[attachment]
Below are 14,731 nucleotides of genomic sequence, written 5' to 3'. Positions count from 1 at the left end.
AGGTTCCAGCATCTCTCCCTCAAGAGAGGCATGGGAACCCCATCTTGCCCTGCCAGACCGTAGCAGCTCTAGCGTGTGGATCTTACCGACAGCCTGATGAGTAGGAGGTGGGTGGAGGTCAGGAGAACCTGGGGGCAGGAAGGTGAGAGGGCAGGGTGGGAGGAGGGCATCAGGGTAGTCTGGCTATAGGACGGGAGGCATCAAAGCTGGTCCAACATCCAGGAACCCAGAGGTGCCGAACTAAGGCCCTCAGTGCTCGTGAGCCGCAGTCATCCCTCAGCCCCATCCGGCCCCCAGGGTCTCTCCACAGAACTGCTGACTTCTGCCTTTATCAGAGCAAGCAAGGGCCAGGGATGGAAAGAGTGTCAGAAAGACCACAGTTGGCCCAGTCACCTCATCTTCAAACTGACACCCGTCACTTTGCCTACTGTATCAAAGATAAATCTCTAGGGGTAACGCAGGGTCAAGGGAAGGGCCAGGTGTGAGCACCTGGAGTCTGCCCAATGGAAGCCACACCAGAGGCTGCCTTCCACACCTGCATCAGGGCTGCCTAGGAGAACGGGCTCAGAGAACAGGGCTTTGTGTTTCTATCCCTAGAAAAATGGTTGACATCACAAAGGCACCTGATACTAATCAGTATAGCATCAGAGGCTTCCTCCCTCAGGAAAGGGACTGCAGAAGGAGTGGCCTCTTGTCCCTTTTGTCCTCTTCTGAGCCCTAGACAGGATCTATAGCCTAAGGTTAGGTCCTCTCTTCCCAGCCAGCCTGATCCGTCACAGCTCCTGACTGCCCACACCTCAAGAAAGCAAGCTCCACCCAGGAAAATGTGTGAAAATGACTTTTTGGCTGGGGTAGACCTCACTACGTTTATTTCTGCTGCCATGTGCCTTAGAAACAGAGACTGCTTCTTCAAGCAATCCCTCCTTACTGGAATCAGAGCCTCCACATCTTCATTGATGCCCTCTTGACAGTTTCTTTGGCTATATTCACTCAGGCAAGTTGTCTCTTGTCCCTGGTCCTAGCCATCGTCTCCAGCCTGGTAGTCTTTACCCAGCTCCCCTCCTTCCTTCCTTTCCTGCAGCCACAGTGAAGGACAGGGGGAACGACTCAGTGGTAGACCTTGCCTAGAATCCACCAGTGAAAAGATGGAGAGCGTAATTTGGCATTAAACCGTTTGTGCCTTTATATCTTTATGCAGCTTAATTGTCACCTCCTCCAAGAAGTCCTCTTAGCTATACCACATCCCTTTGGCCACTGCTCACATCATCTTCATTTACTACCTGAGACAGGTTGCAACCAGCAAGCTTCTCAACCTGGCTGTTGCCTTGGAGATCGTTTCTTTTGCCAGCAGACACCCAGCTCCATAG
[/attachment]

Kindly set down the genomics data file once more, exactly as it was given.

Below are 14,731 nucleotides of genomic sequence, written 5' to 3'. Positions count from 1 at the left end.
AGGTTCCAGCATCTCTCCCTCAAGAGAGGCATGGGAACCCCATCTTGCCCTGCCAGACCGTAGCAGCTCTAGCGTGTGGATCTTACCGACAGCCTGATGAGTAGGAGGTGGGTGGAGGTCAGGAGAACCTGGGGGCAGGAAGGTGAGAGGGCAGGGTGGGAGGAGGGCATCAGGGTAGTCTGGCTATAGGACGGGAGGCATCAAAGCTGGTCCAACATCCAGGAACCCAGAGGTGCCGAACTAAGGCCCTCAGTGCTCGTGAGCCGCAGTCATCCCTCAGCCCCATCCGGCCCCCAGGGTCTCTCCACAGAACTGCTGACTTCTGCCTTTATCAGAGCAAGCAAGGGCCAGGGATGGAAAGAGTGTCAGAAAGACCACAGTTGGCCCAGTCACCTCATCTTCAAACTGACACCCGTCACTTTGCCTACTGTATCAAAGATAAATCTCTAGGGGTAACGCAGGGTCAAGGGAAGGGCCAGGTGTGAGCACCTGGAGTCTGCCCAATGGAAGCCACACCAGAGGCTGCCTTCCACACCTGCATCAGGGCTGCCTAGGAGAACGGGCTCAGAGAACAGGGCTTTGTGTTTCTATCCCTAGAAAAATGGTTGACATCACAAAGGCACCTGATACTAATCAGTATAGCATCAGAGGCTTCCTCCCTCAGGAAAGGGACTGCAGAAGGAGTGGCCTCTTGTCCCTTTTGTCCTCTTCTGAGCCCTAGACAGGATCTATAGCCTAAGGTTAGGTCCTCTCTTCCCAGCCAGCCTGATCCGTCACAGCTCCTGACTGCCCACACCTCAAGAAAGCAAGCTCCACCCAGGAAAATGTGTGAAAATGACTTTTTGGCTGGGGTAGACCTCACTACGTTTATTTCTGCTGCCATGTGCCTTAGAAACAGAGACTGCTTCTTCAAGCAATCCCTCCTTACTGGAATCAGAGCCTCCACATCTTCATTGATGCCCTCTTGACAGTTTCTTTGGCTATATTCACTCAGGCAAGTTGTCTCTTGTCCCTGGTCCTAGCCATCGTCTCCAGCCTGGTAGTCTTTACCCAGCTCCCCTCCTTCCTTCCTTTCCTGCAGCCACAGTGAAGGACAGGGGGAACGACTCAGTGGTAGACCTTGCCTAGAATCCACCAGTGAAAAGATGGAGAGCGTAATTTGGCATTAAACCGTTTGTGCCTTTATATCTTTATGCAGCTTAATTGTCACCTCCTCCAAGAAGTCCTCTTAGCTATACCACATCCCTTTGGCCACTGCTCACATCATCTTCATTTACTACCTGAGACAGGTTGCAACCAGCAAGCTTCTCAACCTGGCTGTTGCCTTGGAGATCGTTTCTTTTGCCAGCAGACACCCAGCTCCATAG